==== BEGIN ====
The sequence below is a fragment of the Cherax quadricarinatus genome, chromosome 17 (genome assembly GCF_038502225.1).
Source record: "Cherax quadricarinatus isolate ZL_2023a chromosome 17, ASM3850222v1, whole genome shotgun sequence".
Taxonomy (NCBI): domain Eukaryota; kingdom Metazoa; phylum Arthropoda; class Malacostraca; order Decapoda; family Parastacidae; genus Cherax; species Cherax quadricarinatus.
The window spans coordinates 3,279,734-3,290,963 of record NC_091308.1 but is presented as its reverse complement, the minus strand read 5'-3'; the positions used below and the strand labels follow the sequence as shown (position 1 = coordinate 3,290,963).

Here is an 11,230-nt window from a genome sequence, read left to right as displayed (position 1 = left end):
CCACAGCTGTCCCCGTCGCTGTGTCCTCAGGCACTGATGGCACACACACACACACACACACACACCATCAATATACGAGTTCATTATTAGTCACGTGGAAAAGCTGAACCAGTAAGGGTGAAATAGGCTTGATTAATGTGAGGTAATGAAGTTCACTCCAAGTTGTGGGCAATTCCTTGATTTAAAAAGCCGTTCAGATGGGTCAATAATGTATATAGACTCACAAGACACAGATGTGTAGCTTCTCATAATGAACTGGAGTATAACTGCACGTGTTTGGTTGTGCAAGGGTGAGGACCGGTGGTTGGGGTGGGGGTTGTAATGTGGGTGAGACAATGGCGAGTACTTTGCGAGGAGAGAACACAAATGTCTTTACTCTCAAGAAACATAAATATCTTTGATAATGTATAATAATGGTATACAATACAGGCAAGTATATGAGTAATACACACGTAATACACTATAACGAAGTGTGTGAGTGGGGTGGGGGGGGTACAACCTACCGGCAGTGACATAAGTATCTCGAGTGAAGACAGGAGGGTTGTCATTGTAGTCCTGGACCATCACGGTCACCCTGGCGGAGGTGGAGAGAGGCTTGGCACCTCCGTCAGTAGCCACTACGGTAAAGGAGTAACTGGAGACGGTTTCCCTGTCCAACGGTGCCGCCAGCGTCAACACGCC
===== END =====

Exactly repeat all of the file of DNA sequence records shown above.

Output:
The sequence below is a fragment of the Cherax quadricarinatus genome, chromosome 17 (genome assembly GCF_038502225.1).
Source record: "Cherax quadricarinatus isolate ZL_2023a chromosome 17, ASM3850222v1, whole genome shotgun sequence".
Taxonomy (NCBI): domain Eukaryota; kingdom Metazoa; phylum Arthropoda; class Malacostraca; order Decapoda; family Parastacidae; genus Cherax; species Cherax quadricarinatus.
The window spans coordinates 3,279,734-3,290,963 of record NC_091308.1 but is presented as its reverse complement, the minus strand read 5'-3'; the positions used below and the strand labels follow the sequence as shown (position 1 = coordinate 3,290,963).

Here is an 11,230-nt window from a genome sequence, read left to right as displayed (position 1 = left end):
CCACAGCTGTCCCCGTCGCTGTGTCCTCAGGCACTGATGGCACACACACACACACACACACACACCATCAATATACGAGTTCATTATTAGTCACGTGGAAAAGCTGAACCAGTAAGGGTGAAATAGGCTTGATTAATGTGAGGTAATGAAGTTCACTCCAAGTTGTGGGCAATTCCTTGATTTAAAAAGCCGTTCAGATGGGTCAATAATGTATATAGACTCACAAGACACAGATGTGTAGCTTCTCATAATGAACTGGAGTATAACTGCACGTGTTTGGTTGTGCAAGGGTGAGGACCGGTGGTTGGGGTGGGGGTTGTAATGTGGGTGAGACAATGGCGAGTACTTTGCGAGGAGAGAACACAAATGTCTTTACTCTCAAGAAACATAAATATCTTTGATAATGTATAATAATGGTATACAATACAGGCAAGTATATGAGTAATACACACGTAATACACTATAACGAAGTGTGTGAGTGGGGTGGGGGGGGTACAACCTACCGGCAGTGACATAAGTATCTCGAGTGAAGACAGGAGGGTTGTCATTGTAGTCCTGGACCATCACGGTCACCCTGGCGGAGGTGGAGAGAGGCTTGGCACCTCCGTCAGTAGCCACTACGGTAAAGGAGTAACTGGAGACGGTTTCCCTGTCCAACGGTGCCGCCAGCGTCAACACGCC